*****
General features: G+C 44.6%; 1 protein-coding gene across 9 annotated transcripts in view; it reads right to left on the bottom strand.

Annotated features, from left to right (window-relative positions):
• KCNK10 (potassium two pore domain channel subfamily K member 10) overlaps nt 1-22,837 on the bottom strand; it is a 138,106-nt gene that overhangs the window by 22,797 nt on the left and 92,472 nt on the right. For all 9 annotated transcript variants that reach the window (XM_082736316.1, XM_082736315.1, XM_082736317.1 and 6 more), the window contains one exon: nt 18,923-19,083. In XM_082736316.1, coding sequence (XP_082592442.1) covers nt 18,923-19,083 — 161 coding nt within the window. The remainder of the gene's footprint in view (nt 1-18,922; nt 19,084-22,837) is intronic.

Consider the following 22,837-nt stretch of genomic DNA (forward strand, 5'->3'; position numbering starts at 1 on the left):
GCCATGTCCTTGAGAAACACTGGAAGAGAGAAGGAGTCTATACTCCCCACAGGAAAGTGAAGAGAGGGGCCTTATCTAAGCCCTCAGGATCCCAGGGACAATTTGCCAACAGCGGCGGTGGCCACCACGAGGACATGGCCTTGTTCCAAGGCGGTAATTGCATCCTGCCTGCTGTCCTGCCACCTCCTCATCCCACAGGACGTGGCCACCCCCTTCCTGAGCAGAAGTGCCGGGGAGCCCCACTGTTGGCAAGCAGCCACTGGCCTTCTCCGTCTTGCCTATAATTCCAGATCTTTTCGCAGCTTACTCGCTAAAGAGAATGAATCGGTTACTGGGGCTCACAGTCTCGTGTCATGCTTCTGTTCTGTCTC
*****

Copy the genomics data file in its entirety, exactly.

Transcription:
General features: G+C 44.6%; 1 protein-coding gene across 9 annotated transcripts in view; it reads right to left on the bottom strand.

Annotated features, from left to right (window-relative positions):
• KCNK10 (potassium two pore domain channel subfamily K member 10) overlaps nt 1-22,837 on the bottom strand; it is a 138,106-nt gene that overhangs the window by 22,797 nt on the left and 92,472 nt on the right. For all 9 annotated transcript variants that reach the window (XM_082736316.1, XM_082736315.1, XM_082736317.1 and 6 more), the window contains one exon: nt 18,923-19,083. In XM_082736316.1, coding sequence (XP_082592442.1) covers nt 18,923-19,083 — 161 coding nt within the window. The remainder of the gene's footprint in view (nt 1-18,922; nt 19,084-22,837) is intronic.

Consider the following 22,837-nt stretch of genomic DNA (forward strand, 5'->3'; position numbering starts at 1 on the left):
GCCATGTCCTTGAGAAACACTGGAAGAGAGAAGGAGTCTATACTCCCCACAGGAAAGTGAAGAGAGGGGCCTTATCTAAGCCCTCAGGATCCCAGGGACAATTTGCCAACAGCGGCGGTGGCCACCACGAGGACATGGCCTTGTTCCAAGGCGGTAATTGCATCCTGCCTGCTGTCCTGCCACCTCCTCATCCCACAGGACGTGGCCACCCCCTTCCTGAGCAGAAGTGCCGGGGAGCCCCACTGTTGGCAAGCAGCCACTGGCCTTCTCCGTCTTGCCTATAATTCCAGATCTTTTCGCAGCTTACTCGCTAAAGAGAATGAATCGGTTACTGGGGCTCACAGTCTCGTGTCATGCTTCTGTTCTGTCTC